yeah Labs are pretty dumb...Try German Shepherds .... Nonetheless I think you're right :)
In the exercise "Ella nunca ha salido con el" salido was insistently translated as "go out," which implies dating in English. Here, it is translated as 'left," which is a much less loaded translation. It finally depends what is being implied.
Salir means many things, all of them related to the idea of leaving/exiting. For the meaning that you want though, the dating implication, it almost requires that it be and action with someone either implicit or explicit. The usage is not unlike "to go out" in English, to say that "she goes out" might mean that she is dating, but that isn't implied. To say that "she goes out with him" implies so strongly that they are dating that you would assume that unless told otherwise.
So ella ha salido is just "she has gone out", while ella ha salido con él is "she has gone out with him".
I'm wondering why "She has left" is considered a correct translation of "Ella ha salido", but "She has gone" is not, if there is no "going out on the town" connotation. She has gone shopping (or swimming, or home, etc.), she has gone out (partying), she has gone on (she is deceased) - all have a different connotation of what "gone" means.
I am not sure of your question, but from what you wrote I believe that you are asking if salir also covers meanings of "having gone" as in "gone to do". The answer is no, since salir is pretty much limited to describing the "leaving/going out" actions.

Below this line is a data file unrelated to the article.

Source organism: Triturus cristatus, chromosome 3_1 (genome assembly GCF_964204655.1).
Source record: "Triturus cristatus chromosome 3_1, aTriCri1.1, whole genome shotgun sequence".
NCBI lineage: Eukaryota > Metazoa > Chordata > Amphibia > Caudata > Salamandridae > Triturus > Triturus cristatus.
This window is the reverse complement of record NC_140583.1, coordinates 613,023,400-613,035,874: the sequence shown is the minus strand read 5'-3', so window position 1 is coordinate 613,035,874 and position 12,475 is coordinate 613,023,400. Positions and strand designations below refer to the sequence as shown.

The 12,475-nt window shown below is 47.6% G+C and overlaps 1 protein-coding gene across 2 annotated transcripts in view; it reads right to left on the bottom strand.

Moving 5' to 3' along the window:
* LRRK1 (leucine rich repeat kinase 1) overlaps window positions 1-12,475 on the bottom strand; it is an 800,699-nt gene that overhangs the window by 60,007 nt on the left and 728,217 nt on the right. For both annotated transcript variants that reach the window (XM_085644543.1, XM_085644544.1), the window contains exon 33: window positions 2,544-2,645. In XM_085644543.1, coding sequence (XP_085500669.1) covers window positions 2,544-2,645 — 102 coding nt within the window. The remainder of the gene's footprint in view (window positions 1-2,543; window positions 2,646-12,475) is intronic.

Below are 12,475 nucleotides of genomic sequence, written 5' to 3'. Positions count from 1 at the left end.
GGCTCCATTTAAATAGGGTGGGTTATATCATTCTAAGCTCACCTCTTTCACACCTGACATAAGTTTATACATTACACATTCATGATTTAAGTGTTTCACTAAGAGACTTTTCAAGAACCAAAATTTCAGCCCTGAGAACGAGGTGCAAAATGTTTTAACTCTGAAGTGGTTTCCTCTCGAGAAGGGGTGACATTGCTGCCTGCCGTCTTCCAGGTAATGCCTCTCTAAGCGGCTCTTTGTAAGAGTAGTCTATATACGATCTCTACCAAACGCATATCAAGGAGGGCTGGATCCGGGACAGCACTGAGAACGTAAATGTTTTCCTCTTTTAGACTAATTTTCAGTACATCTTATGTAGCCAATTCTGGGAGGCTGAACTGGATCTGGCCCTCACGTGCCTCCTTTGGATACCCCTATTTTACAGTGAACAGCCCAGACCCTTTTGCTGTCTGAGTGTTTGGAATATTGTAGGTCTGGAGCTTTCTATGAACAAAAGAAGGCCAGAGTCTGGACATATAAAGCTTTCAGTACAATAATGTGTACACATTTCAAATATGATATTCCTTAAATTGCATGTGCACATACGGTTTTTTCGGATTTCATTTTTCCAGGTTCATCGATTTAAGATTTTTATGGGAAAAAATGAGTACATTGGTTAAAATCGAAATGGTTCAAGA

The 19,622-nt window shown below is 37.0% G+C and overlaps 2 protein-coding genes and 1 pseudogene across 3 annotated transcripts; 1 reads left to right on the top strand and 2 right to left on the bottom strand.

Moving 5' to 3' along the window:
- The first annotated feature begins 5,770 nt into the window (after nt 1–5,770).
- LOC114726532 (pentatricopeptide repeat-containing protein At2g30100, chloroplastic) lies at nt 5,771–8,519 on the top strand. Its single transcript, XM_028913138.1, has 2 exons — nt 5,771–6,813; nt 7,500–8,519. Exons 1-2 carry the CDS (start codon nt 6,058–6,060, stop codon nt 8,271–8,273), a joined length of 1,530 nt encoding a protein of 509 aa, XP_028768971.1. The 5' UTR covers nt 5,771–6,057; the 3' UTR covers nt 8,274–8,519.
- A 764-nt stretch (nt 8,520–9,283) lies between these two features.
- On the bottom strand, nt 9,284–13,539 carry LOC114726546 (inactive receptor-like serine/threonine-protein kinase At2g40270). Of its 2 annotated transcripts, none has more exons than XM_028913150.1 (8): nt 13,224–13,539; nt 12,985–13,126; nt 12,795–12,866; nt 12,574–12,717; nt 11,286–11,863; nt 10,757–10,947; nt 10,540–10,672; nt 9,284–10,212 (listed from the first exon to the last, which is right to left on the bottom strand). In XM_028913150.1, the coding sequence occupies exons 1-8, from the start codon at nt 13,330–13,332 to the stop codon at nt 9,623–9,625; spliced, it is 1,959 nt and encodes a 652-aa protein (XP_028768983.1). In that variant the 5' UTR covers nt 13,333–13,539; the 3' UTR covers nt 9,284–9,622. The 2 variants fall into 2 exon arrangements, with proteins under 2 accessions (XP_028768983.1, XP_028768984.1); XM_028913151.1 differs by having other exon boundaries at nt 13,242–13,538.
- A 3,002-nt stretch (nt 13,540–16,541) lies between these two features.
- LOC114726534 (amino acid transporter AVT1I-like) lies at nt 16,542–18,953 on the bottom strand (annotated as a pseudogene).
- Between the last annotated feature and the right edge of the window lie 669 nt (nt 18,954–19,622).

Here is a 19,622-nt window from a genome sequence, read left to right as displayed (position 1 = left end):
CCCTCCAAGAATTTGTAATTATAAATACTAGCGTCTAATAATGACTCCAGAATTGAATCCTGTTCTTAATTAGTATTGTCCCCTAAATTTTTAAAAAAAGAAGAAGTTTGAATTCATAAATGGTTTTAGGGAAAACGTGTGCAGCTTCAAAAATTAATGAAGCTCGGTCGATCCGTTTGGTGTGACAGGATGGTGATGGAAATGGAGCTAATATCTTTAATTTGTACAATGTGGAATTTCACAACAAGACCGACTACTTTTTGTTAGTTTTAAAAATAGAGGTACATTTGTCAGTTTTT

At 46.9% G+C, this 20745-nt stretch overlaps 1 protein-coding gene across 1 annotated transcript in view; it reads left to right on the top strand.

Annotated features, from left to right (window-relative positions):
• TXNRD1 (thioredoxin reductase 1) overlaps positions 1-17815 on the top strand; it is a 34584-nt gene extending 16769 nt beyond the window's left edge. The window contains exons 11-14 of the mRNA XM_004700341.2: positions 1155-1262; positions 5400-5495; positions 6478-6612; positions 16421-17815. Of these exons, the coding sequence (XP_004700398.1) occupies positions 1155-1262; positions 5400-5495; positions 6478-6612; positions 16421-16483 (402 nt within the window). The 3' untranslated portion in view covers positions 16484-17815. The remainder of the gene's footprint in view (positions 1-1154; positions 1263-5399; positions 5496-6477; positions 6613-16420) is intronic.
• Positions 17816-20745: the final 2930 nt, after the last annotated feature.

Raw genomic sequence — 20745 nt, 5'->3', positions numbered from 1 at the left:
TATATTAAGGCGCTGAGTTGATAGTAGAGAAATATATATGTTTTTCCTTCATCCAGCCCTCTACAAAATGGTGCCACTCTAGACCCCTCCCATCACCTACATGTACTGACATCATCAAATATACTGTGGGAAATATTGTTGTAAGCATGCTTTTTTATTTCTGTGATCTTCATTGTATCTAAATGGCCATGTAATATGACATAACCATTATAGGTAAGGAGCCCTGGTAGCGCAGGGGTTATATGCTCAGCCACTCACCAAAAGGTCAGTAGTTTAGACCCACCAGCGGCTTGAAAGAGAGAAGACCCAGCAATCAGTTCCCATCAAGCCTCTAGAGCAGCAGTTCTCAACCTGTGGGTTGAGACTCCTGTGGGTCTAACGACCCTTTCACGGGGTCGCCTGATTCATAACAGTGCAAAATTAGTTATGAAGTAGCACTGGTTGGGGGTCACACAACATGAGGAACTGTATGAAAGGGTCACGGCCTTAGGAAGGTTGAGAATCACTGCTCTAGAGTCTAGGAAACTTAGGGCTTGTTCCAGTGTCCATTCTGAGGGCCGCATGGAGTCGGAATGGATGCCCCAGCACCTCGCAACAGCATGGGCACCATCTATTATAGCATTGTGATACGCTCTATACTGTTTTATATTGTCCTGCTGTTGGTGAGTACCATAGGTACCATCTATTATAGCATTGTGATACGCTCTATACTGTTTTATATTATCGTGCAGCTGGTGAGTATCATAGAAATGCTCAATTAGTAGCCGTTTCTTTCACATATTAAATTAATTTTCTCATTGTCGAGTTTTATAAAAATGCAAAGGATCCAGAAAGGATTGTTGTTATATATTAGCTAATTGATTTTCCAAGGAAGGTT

The "go and do" something verb is ir, as in voy a nadar (I am going to swim), which is in this tense would be he ido nadando (I have gone swimming), and I verified that Ella se ha ido (She has gone away) also covers her euphemistic dying.
I'm not sure of your answer. To me, at least on a spontaneous basis, "she has gone" and "she has left" are interchangeable, e.g., in answer to "where's Mary?" They both mean she's not here any-more.
If I want to say she is going out with some-one, I will use the preposition. If I want to say she is doing some-thing, I'll say "she left to..." or, more often, "she went/as gone to..."
Were this a lesson on English usage and the total range of meanings for these words, you would have a valid point. Problem is, we are discussing Spanish, and words do not have a one to one correspondence between the two languages.
DL is now accepting "She has gone out".
Not sure about "She is gone"
I just answered "She has left" and it was marked wrong.....? The correction was to "She has gone out".
Same, and the "my answer should be accepted" option is gone from the report menu…
Um... I looked up the word "salido" in some translators and I think I'll be using different words if I'm trying to say that she was "leaving", just to be on the safe side.
While "she has left" is acceptable in spoken English, "she's left." "she left" and "she's gone" are more usual and colloquial.
So, assuming that salir has a past tense, would past tense salir be meaning something different from "She has left."?
I wrote "El ya ha salido" as what I heard and you know what? I got it right. " He has already left"
To me, that seems very poor English. While it may not be wrong, I don't think anyone would say that. She left, or she has gone, would be better.
"She went out" is a more correct phrase. "...has went..." seems redundant to my ears.
Why is Ella ha salido not the same as "She already left" - I get why She has left is the most correct but I use these phrases pretty interchangeably in English - are they really that different?
I wrote, "she has left" and was marked wrong. Duolingo said the correct answer is "She has left." Am I being penalized for caps and punc? I tried to report it, but "My answer should be accepted wasn't available.